"And yet show I unto you a more excellent way." (1Corinthians 12:31)
Recently I attended one of those churches where seemingly anything goes . Actually, I was invited to preach a message there. It turned out to be one of the more difficult challenges I have faced in ministry.
The evening was disordered, and the service was disjointed. Starting late and going long, the worship music was a steady drone of thumps and shouts, peppered with occasional exhortations thundered forth by the spike-haired minstrel, ever bit of twenty years old; a good-hearted guy way out of his depth. In time I'm sure he will walk a more excellent way.
The congregants interacted with the musicians in a variety of responses. Some were individually dancing about the room, apparently oblivious to anybody else, twirling like the ballerinas you see in one of those wind up music boxes. Others were doing handstands and assorted gymnastic moves in sync with the songs. Some were giving what looked like karate kicks against the Gates of Hell, and then stabbing imaginary swords into the heart of their dark foes. A few were swooning near the stage, almost trance-like in rapturous bliss, while still others were bouncing about like pop-corn in a cooker when the songs picked up speed.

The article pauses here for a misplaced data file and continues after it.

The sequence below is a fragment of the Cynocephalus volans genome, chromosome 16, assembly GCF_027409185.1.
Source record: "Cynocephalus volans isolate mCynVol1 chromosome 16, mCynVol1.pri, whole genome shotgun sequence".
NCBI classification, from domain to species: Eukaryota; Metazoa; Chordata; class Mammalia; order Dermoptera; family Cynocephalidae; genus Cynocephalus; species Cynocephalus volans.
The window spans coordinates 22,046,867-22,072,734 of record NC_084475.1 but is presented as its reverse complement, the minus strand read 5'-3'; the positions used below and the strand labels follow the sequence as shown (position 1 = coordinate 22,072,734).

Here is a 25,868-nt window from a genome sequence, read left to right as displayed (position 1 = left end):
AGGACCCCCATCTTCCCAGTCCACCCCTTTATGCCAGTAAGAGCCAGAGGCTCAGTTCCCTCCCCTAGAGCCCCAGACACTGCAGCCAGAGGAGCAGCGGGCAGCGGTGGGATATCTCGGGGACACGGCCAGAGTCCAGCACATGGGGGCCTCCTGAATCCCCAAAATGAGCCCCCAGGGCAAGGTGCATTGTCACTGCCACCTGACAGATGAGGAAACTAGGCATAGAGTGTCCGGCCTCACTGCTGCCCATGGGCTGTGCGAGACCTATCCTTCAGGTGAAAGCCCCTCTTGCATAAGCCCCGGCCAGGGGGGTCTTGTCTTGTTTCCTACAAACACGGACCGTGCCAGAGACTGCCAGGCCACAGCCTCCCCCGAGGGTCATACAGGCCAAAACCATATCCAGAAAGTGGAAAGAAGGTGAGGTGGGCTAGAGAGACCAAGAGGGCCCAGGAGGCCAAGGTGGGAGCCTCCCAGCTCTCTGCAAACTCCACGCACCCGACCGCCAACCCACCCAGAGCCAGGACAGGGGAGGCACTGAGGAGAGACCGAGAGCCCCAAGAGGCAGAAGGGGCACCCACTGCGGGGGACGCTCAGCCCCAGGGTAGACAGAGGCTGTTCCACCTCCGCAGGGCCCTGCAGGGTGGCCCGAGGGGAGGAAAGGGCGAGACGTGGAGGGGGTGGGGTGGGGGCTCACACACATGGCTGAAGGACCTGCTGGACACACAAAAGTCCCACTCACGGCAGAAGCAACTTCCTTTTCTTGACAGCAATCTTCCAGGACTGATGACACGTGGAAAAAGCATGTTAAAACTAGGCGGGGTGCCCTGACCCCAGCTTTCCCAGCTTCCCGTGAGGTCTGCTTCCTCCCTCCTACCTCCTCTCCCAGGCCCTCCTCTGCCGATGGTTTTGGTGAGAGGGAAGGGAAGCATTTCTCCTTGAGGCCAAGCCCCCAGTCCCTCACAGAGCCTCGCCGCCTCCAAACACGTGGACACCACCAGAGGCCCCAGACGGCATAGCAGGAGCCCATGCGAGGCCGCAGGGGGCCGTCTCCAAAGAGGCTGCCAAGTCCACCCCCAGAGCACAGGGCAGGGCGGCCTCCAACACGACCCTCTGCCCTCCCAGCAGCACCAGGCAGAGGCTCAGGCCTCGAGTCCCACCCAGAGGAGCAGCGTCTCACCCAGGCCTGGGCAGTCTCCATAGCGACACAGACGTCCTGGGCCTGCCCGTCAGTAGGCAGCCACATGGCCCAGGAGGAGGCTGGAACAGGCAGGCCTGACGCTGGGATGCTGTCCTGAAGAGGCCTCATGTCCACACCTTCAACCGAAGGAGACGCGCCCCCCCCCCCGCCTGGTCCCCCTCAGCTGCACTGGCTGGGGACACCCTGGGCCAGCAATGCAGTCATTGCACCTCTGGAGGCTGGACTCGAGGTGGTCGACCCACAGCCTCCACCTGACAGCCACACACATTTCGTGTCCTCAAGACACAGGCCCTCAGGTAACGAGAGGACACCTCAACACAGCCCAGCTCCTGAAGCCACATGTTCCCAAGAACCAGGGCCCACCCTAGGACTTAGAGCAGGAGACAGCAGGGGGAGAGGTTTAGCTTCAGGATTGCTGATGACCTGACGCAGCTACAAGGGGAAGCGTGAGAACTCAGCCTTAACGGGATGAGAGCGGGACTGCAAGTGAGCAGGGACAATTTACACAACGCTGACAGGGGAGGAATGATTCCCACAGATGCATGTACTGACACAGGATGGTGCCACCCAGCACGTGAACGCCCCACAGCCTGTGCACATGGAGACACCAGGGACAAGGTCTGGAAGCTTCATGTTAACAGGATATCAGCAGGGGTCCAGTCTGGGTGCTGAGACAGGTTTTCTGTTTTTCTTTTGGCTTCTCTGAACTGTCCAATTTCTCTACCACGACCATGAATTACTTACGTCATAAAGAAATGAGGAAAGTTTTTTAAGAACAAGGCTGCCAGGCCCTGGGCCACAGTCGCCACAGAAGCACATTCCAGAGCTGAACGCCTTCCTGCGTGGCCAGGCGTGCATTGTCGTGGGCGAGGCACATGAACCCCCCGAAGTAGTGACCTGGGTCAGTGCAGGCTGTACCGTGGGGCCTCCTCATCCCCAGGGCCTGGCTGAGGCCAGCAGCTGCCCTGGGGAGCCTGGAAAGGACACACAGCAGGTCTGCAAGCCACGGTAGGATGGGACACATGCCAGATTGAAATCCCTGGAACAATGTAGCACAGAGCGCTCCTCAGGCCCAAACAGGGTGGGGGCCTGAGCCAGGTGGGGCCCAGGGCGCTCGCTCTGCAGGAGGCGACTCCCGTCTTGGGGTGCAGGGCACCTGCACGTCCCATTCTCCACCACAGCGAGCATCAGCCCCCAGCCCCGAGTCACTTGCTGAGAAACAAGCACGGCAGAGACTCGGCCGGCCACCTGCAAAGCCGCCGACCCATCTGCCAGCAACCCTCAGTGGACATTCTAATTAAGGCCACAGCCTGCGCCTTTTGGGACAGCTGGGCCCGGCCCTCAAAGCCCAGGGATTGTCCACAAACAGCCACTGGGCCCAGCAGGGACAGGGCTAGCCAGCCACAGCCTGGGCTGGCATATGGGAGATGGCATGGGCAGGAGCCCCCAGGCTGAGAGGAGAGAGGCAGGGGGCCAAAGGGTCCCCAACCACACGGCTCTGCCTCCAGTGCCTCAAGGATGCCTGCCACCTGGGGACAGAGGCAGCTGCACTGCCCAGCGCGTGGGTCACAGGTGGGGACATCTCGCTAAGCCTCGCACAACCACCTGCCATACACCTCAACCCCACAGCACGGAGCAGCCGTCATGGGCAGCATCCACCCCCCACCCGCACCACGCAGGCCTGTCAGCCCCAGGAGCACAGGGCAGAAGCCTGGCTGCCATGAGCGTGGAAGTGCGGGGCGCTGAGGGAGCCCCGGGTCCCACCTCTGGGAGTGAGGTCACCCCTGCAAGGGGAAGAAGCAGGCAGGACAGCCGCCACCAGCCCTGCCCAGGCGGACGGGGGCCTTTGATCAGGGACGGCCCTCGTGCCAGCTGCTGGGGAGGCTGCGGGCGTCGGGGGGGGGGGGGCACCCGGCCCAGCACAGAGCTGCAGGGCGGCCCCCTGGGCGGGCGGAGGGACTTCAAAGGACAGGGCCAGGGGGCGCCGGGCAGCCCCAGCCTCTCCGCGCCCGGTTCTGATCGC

All in all it was a sight to behold.
And then, a full hour and a half later, the time came for me to preach. Yeah, right. In the words of Tony Soprano, "Forget about it."
The problem was that nothing had prepared the people to receive the Word of the Lord, nor did the boisterous and untempered burst of prolonged enthusiasm help me with any real sense of anointing for the message I was there to bring. Instead, it was all quite distracting, having no clear purpose other than providing several individuals a vast array of sensational experiences. There's got to be a more excellent way!
Paul the Apostle cautioned us long ago to be careful of irresponsible extremism in our worship. "If therefore the whole church be come together into one place, and all speak with tongues," he wrote, "and there come in those that are unlearned, or unbelievers, will they not say that ye are mad?" (1Co 14:23). The word mad here means "to rage about with cravings; to rave as a maniac; appearing to be out of one's mind, or senses."
Anytime we go to an extreme in anything there will be problems. Those who are extreme in the "preaching of the word" all but quench the Spirit; while those who jettison the Scripture for the sake of the sensational, grieve the Spirit. And vice-versa. Those who are extreme in seeking signs and wonders, transgress into the forbidden and converse with demons disguisied as angels of light; while those who dismiss the supernatural altogether transgress by trusting only in human wisdom and ability. They are the builders who reject the Cornerstone.
There is a more excellent way. And we all would do well to press on until we find it.